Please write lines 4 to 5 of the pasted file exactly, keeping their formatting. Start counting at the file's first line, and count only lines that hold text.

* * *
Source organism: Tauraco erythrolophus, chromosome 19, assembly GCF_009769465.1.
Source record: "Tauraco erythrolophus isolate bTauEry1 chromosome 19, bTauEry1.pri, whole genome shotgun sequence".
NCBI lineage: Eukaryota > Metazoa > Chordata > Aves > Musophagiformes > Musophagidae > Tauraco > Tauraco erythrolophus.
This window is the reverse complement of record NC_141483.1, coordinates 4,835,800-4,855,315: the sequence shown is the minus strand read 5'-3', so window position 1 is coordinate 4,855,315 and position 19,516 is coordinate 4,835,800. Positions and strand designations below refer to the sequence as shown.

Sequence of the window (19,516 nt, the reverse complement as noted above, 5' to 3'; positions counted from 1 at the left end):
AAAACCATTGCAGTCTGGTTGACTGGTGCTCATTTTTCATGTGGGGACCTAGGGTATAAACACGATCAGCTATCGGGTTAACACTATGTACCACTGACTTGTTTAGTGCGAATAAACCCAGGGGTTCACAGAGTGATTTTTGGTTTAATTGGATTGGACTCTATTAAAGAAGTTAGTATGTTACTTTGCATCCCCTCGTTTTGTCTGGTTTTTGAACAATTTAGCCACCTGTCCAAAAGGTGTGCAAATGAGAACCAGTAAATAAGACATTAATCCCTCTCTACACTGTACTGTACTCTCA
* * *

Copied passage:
This window is the reverse complement of record NC_141483.1, coordinates 4,835,800-4,855,315: the sequence shown is the minus strand read 5'-3', so window position 1 is coordinate 4,855,315 and position 19,516 is coordinate 4,835,800. Positions and strand designations below refer to the sequence as shown.

Sequence of the window (19,516 nt, the reverse complement as noted above, 5' to 3'; positions counted from 1 at the left end):